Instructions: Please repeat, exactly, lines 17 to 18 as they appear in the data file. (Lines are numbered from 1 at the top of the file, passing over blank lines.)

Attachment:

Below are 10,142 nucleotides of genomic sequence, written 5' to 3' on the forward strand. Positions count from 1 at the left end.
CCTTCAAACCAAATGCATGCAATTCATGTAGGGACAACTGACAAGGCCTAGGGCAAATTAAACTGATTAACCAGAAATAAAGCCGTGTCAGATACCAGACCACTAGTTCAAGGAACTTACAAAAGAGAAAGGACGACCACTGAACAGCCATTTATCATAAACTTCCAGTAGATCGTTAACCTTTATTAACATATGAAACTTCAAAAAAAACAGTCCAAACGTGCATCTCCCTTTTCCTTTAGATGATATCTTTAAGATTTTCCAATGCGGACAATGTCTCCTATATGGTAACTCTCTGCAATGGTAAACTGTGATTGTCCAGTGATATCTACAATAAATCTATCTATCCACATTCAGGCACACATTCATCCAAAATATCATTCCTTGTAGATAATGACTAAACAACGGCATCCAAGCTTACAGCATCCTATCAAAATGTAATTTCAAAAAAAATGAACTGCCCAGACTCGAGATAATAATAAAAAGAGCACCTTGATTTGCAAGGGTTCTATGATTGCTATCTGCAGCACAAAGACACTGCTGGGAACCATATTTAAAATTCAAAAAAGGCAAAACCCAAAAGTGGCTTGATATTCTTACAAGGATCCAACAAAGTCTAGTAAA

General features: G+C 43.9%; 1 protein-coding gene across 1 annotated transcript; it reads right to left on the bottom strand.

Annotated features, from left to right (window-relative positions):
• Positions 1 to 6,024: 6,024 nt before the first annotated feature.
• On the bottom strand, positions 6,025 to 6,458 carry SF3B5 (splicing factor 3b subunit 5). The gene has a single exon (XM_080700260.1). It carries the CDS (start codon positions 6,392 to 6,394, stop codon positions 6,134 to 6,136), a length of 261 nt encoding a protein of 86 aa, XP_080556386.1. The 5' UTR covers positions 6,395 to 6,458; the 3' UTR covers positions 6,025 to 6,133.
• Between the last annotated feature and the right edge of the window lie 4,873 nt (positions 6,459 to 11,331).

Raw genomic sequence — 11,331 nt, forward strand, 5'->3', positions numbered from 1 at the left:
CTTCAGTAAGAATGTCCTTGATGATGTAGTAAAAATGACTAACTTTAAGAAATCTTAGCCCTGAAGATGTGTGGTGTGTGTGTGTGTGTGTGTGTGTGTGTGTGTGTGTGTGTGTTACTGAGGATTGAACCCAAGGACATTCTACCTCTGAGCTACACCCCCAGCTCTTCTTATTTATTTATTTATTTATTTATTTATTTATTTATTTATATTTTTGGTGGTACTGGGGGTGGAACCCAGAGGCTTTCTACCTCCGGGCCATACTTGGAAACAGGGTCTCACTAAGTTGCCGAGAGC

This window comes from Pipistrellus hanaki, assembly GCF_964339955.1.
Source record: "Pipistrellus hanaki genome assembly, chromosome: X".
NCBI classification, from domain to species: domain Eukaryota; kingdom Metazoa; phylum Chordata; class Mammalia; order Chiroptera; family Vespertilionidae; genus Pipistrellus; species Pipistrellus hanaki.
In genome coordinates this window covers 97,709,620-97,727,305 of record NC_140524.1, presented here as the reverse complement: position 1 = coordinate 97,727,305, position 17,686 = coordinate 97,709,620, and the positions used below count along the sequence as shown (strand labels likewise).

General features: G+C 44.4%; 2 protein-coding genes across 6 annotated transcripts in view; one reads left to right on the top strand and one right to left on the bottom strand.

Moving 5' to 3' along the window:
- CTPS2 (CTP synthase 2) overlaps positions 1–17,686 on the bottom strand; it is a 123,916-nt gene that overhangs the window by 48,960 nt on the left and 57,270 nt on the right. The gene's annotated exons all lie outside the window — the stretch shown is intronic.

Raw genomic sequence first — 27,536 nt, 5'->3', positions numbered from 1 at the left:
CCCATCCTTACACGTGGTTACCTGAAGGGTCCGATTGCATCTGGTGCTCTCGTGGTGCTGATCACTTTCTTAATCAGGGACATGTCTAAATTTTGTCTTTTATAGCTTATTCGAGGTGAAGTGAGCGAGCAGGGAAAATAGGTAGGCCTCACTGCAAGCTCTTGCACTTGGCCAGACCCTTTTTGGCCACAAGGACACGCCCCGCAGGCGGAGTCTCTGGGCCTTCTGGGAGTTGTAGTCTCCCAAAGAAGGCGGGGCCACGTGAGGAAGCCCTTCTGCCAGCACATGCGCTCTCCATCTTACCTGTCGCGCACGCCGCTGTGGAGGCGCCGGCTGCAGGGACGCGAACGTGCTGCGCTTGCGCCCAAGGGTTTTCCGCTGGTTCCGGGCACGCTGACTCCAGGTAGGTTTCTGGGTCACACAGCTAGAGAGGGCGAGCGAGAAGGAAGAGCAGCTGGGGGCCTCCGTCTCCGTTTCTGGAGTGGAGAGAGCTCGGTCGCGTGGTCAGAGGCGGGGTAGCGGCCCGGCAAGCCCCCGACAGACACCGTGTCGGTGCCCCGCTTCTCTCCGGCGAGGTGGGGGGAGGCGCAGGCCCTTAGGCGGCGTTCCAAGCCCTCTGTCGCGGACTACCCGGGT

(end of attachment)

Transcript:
Raw genomic sequence first — 27,536 nt, 5'->3', positions numbered from 1 at the left:
CCCATCCTTACACGTGGTTACCTGAAGGGTCCGATTGCATCTGGTGCTCTCGTGGTGCTGATCACTTTCTTAATCAGGGACATGTCTAAATTTTGTCTTTTATAGCTTATTCGAGGTGAAGTGAGCGAGCAGGGAAAATAGGTAGGCCTCACTGCAAGCTCTTGCACTTGGCCAGACCCTTTTTGGCCACAAGGACACGCCCCGCAGGCGGAGTCTCTGGGCCTTCTGGGAGTTGTAGTCTCCCAAAGAAGGCGGGGCCACGTGAGGAAGCCCTTCTGCCAGCACATGCGCTCTCCATCTTACCTGTCGCGCACGCCGCTGTGGAGGCGCCGGCTGCAGGGACGCGAACGTGCTGCGCTTGCGCCCAAGGGTTTTCCGCTGGTTCCGGGCACGCTGACTCCAGGTAGGTTTCTGGGTCACACAGCTAGAGAGGGCGAGCGAGAAGGAAGAGCAGCTGGGGGCCTCCGTCTCCGTTTCTGGAGTGGAGAGAGCTCGGTCGCGTGGTCAGAGGCGGGGTAGCGGCCCGGCAAGCCCCCGACAGACACCGTGTCGGTGCCCCGCTTCTCTCCGGCGAGGTGGGGGGAGGCGCAGGCCCTTAGGCGGCGTTCCAAGCCCTCTGTCGCGGACTACCCGGGT